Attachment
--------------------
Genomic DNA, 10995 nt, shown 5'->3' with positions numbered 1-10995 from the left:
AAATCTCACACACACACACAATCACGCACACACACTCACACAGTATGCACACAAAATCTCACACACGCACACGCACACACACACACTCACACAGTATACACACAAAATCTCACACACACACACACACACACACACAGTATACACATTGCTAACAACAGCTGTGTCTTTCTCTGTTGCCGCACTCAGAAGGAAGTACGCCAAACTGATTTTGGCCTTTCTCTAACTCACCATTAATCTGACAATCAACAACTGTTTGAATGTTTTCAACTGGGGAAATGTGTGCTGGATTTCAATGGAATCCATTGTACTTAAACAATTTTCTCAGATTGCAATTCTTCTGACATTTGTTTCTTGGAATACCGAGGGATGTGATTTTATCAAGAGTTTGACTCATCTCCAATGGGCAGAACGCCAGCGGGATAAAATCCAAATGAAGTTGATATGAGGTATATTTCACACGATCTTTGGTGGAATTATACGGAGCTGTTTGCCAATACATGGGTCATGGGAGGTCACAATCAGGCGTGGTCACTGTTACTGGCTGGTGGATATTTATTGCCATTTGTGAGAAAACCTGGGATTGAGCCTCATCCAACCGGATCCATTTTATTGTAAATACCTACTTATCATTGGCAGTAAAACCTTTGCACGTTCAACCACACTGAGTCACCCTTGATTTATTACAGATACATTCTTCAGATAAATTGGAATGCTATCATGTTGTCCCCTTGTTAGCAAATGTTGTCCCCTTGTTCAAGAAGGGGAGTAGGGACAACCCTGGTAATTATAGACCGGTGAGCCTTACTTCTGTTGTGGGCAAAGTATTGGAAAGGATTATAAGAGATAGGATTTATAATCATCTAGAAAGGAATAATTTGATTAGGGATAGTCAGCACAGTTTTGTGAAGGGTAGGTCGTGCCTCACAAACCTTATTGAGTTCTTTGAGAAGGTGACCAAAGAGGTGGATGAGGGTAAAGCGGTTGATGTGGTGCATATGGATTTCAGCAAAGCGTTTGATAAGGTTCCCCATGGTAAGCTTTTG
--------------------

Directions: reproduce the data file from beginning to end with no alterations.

Genomic DNA, 10995 nt, shown 5'->3' with positions numbered 1-10995 from the left:
AAATCTCACACACACACACAATCACGCACACACACTCACACAGTATGCACACAAAATCTCACACACGCACACGCACACACACACACTCACACAGTATACACACAAAATCTCACACACACACACACACACACACACAGTATACACATTGCTAACAACAGCTGTGTCTTTCTCTGTTGCCGCACTCAGAAGGAAGTACGCCAAACTGATTTTGGCCTTTCTCTAACTCACCATTAATCTGACAATCAACAACTGTTTGAATGTTTTCAACTGGGGAAATGTGTGCTGGATTTCAATGGAATCCATTGTACTTAAACAATTTTCTCAGATTGCAATTCTTCTGACATTTGTTTCTTGGAATACCGAGGGATGTGATTTTATCAAGAGTTTGACTCATCTCCAATGGGCAGAACGCCAGCGGGATAAAATCCAAATGAAGTTGATATGAGGTATATTTCACACGATCTTTGGTGGAATTATACGGAGCTGTTTGCCAATACATGGGTCATGGGAGGTCACAATCAGGCGTGGTCACTGTTACTGGCTGGTGGATATTTATTGCCATTTGTGAGAAAACCTGGGATTGAGCCTCATCCAACCGGATCCATTTTATTGTAAATACCTACTTATCATTGGCAGTAAAACCTTTGCACGTTCAACCACACTGAGTCACCCTTGATTTATTACAGATACATTCTTCAGATAAATTGGAATGCTATCATGTTGTCCCCTTGTTAGCAAATGTTGTCCCCTTGTTCAAGAAGGGGAGTAGGGACAACCCTGGTAATTATAGACCGGTGAGCCTTACTTCTGTTGTGGGCAAAGTATTGGAAAGGATTATAAGAGATAGGATTTATAATCATCTAGAAAGGAATAATTTGATTAGGGATAGTCAGCACAGTTTTGTGAAGGGTAGGTCGTGCCTCACAAACCTTATTGAGTTCTTTGAGAAGGTGACCAAAGAGGTGGATGAGGGTAAAGCGGTTGATGTGGTGCATATGGATTTCAGCAAAGCGTTTGATAAGGTTCCCCATGGTAAGCTTTTG